Twiglet knows how important it is to end a series right. It is just as important as knowing how to pose on top of a pumpkin, a skill Twiglet mastered in mere minutes.
18. Eat. Slay. Love. – Jesse Petersen
Sarah and David finally reach the Midwest! And there’s a wall. I was reading Jesse Petersen’s blog and there was mention of another Sarah and David book…eventually… I find that both maddening and something to look forward to. Not unlike the somewhat mystifying possible future of Ugly Americans, a show I enjoy with zombies and my favorite character, Doug the Koala-man aka Cesar the Murder Bear. At least I know there will very likely be another Living with the Dead book. I don’t know what will happen to Doug. I just don’t know.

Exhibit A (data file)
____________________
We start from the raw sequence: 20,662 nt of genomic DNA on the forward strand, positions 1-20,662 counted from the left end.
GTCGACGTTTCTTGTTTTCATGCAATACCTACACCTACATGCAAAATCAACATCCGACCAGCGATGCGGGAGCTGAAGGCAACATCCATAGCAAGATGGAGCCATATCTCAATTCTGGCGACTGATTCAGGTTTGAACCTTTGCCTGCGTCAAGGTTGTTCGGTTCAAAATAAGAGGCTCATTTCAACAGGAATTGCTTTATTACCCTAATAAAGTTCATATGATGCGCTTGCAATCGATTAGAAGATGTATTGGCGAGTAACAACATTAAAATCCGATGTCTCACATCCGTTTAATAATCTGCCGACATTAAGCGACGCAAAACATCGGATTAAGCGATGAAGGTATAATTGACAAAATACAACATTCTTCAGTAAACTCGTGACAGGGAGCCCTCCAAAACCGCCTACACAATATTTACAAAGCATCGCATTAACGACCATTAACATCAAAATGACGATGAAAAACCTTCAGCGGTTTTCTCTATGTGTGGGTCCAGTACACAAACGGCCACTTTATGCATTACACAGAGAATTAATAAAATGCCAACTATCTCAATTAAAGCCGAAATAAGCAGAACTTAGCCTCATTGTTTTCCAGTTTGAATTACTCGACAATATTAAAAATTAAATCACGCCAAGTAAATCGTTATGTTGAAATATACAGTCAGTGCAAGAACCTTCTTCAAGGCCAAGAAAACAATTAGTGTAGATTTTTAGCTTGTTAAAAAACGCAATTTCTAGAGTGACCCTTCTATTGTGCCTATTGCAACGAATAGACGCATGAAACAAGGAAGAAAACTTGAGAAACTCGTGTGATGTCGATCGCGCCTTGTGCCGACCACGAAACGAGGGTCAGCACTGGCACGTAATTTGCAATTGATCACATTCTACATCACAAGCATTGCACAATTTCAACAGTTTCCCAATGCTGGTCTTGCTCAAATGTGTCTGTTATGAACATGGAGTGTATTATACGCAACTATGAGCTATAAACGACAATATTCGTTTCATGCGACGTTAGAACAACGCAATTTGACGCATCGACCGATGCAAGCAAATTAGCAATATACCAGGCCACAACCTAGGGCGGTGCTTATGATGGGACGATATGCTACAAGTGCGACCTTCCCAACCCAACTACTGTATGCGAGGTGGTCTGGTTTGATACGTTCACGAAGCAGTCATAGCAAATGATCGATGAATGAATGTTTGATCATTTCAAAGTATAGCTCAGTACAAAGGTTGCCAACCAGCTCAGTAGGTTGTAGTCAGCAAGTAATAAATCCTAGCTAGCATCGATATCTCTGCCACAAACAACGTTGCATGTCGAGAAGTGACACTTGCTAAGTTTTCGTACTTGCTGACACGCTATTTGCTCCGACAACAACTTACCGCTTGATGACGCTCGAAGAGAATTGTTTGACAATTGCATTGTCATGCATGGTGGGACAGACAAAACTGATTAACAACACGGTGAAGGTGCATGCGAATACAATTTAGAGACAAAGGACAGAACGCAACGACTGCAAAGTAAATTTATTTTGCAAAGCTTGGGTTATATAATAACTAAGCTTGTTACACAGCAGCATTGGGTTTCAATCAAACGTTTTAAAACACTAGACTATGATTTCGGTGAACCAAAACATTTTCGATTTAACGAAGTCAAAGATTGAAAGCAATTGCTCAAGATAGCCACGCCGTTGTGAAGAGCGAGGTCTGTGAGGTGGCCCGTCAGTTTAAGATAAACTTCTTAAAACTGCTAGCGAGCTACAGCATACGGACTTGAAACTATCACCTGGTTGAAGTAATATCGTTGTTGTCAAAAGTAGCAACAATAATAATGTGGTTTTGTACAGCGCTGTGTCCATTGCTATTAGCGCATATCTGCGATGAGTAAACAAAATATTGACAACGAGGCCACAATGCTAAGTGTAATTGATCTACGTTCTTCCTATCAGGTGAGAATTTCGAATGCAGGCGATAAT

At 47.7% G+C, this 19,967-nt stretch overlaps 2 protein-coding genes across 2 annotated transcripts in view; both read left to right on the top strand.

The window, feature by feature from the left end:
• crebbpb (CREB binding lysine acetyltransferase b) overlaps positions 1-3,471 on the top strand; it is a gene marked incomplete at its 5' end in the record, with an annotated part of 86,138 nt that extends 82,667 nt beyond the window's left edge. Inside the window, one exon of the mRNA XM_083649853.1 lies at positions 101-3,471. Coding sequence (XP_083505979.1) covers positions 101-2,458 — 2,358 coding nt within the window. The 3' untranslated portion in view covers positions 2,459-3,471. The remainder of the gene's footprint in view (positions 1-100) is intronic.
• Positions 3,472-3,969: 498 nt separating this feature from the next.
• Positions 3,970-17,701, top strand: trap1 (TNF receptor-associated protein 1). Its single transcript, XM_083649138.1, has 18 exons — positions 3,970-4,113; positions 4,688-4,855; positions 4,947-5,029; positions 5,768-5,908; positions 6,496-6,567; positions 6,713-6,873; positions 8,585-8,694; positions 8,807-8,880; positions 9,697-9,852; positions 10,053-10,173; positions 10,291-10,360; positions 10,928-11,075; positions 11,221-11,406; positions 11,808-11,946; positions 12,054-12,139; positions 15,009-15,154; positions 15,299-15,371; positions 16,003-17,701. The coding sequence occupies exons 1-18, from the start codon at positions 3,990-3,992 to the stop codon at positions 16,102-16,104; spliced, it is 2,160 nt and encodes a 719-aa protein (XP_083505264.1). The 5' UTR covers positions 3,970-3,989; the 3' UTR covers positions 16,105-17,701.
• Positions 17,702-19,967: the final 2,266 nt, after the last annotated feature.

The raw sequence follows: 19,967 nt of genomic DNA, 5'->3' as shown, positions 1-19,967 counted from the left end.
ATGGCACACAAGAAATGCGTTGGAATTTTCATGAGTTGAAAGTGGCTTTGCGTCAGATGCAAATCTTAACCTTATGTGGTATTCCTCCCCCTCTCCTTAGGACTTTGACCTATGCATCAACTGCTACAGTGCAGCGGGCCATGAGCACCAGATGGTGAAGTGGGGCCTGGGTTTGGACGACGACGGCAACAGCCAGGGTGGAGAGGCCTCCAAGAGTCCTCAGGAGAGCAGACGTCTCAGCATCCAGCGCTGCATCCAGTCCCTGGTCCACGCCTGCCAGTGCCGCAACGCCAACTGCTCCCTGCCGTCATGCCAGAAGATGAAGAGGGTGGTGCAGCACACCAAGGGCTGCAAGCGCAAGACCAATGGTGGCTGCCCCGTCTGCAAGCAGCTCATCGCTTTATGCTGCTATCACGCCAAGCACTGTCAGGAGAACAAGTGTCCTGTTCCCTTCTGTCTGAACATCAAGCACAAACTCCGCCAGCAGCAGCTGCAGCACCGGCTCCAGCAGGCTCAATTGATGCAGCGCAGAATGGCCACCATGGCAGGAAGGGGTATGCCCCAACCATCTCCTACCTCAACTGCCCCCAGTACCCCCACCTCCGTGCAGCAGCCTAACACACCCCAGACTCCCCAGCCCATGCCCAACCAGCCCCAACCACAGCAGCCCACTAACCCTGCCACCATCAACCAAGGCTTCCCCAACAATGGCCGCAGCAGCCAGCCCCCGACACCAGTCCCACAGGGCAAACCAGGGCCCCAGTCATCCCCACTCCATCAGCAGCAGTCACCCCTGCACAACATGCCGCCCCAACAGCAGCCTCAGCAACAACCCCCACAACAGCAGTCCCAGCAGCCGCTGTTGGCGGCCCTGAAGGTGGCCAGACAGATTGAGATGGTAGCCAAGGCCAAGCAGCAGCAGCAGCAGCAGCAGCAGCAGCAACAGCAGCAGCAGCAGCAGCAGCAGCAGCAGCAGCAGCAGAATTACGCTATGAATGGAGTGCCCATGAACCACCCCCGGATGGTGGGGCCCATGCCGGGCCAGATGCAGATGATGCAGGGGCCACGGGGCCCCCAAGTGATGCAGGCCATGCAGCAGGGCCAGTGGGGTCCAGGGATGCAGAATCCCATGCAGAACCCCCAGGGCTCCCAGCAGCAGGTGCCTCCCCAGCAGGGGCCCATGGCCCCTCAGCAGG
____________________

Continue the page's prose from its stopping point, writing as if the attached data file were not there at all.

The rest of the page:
Anyhow, this series showed me where the witty people of the post-apocalypse ended up, it has enough pop culture references to keep a reader like me happy, snappy dialogue, and enough gory action to work within the zombie canon. Sarah and David moved beyond whinging about the loss of humanity and stockpiling canned goods long ago, which for me is really the direction the zombie canon needed to go. It was just so refreshing to read a few zombie books without a grocery store confrontation or some arbitrary rape or the serious seriousness of Serious Falls. Thank you, Jesse Petersen, now please write at least one more with Sarah and David. They’re more fun to follow through the zombie apocalypse than most characters and that means a lot to those of us who have senses of humor and love plagues.
Murderface and Pickles did not come up against the Midwest Wall. They came up against a much greater obstacle: the edge of the bed.
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28. Flip This Zombie – Jesse Petersen